HIV infection is an independent risk factor for osteoporosis. Initiation of ART induces additional 1-6% loss in bone mineral density (BMD). ART-associated bone loss occurs early and happens with most of ART agents.
Zoledronic acid is a biphosphonate drug licensed for the treatment of bone-related cancers alongside chemotherapy and for the treatment of osteoporosis in men and women at increased risk of fracture. It is administered as an infusion once a year. The drug slows down the loss of calcium from the bones, reducing the risk of fractures.
Reduced bone mineral density is common in people living with HIV, and as previously noted, modest bone mineral loss is a common occurrence during the first year of antiretroviral therapy. Investigators from Emory University School of Medicine, Atlanta, designed a study to investigate whether a single infusion of zoledronic acid could limit bone mineral loss during the first year of antiretroviral therapy.
This was a single-centre, randomised, double-blind, placebo controlled phase 2 study. Patients starting HIV therapy for the first time with no history of bone loss were eligible for inclusion. All participants received an antiretroviral regime of atazanavir with tenofovir/emtricitabine. Patients were randomised to receive a single 5mg infusion of zoledronic acid or placebo. The study lasted 48 weeks with assessment of bone turnover and bone mineral density at baseline and weeks 12, 24 and 48.
Therapy with zoledronic acid was associated with a 74% reduction in bone loss by week 12. The benefits persisted through to week 24 and 48 (65% and 56% reduction, respectively, relative to placebo).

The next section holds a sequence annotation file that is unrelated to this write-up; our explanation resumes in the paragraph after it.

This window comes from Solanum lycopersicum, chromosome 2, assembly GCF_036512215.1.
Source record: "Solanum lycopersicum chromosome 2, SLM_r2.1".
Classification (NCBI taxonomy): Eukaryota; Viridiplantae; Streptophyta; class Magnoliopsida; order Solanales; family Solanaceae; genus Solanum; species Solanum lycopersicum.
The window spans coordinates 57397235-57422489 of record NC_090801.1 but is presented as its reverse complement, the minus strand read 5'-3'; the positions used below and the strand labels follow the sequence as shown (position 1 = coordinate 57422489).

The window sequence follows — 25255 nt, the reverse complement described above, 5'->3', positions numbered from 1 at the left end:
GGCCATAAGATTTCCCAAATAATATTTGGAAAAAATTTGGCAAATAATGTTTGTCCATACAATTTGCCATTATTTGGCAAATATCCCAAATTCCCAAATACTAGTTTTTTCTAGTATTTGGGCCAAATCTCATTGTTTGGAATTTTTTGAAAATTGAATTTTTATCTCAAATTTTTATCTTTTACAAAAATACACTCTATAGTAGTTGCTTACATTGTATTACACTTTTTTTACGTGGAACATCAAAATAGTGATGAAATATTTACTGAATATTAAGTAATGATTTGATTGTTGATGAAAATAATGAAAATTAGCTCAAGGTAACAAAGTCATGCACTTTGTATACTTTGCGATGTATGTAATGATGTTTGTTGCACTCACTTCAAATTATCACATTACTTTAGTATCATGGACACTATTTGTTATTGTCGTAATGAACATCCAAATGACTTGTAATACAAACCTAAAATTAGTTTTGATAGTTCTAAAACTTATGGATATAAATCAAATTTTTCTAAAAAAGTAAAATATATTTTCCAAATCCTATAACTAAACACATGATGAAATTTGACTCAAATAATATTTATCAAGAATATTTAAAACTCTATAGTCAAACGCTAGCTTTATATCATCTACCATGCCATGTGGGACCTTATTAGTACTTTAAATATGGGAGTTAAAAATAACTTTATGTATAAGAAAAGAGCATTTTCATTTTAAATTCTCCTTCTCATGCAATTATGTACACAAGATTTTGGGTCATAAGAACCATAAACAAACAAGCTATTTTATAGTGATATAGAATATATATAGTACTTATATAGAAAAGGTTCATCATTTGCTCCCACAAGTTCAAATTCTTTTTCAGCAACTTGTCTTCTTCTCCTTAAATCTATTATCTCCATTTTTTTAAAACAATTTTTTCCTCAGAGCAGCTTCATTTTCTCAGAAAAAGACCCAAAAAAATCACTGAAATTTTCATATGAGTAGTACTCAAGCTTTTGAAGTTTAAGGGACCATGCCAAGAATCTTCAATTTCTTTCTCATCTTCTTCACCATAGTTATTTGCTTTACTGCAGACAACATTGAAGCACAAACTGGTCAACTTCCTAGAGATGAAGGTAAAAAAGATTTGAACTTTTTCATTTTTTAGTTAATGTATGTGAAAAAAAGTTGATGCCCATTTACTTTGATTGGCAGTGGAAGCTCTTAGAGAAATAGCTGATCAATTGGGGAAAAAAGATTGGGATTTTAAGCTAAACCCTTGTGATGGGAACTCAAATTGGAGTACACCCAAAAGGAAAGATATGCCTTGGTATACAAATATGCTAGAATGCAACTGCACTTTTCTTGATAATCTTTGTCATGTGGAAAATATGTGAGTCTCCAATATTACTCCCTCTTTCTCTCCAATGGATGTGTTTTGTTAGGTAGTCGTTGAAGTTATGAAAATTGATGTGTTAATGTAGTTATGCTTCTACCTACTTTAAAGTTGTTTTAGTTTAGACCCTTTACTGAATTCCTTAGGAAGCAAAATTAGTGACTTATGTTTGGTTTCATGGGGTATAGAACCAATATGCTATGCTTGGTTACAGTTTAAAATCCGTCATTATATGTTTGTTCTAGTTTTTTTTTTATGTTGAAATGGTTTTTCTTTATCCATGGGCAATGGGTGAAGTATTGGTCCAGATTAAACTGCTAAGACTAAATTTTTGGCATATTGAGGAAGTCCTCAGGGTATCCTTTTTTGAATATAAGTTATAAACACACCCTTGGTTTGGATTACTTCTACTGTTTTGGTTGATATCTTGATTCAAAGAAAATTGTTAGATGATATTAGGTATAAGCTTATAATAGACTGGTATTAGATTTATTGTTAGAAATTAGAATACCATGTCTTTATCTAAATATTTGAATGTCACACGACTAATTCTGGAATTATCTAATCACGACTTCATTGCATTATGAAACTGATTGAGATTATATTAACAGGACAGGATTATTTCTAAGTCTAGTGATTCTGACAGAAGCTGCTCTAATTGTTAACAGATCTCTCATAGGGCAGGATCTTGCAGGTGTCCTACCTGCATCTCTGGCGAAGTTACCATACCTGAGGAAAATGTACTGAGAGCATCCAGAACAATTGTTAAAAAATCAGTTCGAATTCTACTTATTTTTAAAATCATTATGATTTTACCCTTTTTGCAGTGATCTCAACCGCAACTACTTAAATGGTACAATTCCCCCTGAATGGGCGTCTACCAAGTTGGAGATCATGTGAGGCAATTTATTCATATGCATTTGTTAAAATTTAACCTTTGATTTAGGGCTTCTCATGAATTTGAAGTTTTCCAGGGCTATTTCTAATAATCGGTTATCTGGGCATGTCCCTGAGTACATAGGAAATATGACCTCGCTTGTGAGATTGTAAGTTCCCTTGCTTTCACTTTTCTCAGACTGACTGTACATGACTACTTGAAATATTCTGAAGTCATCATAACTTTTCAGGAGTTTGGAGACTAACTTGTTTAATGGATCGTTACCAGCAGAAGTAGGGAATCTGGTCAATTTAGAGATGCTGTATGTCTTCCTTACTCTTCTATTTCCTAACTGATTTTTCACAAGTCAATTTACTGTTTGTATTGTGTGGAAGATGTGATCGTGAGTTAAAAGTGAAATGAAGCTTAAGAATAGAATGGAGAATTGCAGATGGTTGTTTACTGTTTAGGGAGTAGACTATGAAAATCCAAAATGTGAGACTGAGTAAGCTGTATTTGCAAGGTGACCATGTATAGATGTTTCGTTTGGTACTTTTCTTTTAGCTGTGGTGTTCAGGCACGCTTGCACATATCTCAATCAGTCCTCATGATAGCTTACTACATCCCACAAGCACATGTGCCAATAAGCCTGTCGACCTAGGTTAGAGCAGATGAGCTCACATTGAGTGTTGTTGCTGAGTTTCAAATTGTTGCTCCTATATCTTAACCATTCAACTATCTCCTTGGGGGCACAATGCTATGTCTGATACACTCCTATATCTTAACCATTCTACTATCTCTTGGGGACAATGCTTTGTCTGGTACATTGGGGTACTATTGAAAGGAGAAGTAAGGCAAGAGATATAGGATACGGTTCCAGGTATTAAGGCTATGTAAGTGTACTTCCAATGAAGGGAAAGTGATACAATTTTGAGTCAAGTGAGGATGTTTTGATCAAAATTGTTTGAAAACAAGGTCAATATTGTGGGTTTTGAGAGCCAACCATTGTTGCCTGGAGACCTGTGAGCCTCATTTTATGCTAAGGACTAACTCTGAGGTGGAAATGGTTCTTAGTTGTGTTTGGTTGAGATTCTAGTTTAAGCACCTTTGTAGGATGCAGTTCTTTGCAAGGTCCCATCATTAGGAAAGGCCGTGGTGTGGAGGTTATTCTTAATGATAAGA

By week 12, patients in the treatment arm had an 8% increase in lumbar spine bone mineral density relative to placebo, the difference increasing to 11% at weeks 24 and 48. At week 48, lumbar spine bone mineral density had increased by 2% in patients treated with zoledronic acid; this compared to a 4% decrease among patients who received the placebo. Lumbar spine T- and Z-scores were significantly higher among patients who received zoledronic acid versus placebo at all follow-up points (all p < 0.05). Similar trends were also observed at the hip and femoral neck.
Zoledronic acid was well tolerated with no major adverse events reported. Rates of viral suppression and CD4 cell increase were similar between the treatment and placebo arms.
The investigators conclude that a single infusion of zoledronic acid at the time HIV therapy was started prevented antiretroviral-induced bone resorption and bone loss at key fracture-prone body sites. The benefits of therapy were present at week 12 and persisted through 48-weeks of follow-up. The researchers suggest that zoledronic acid could be used as a prophylaxis against bone mineral loss during the first year of antiretroviral treatment and call for a multicentre randomised trial to confirm their findings.
Take home message: Single dose of zoledronic acid infusion may be an effective preventative measure of BMD loss in HIV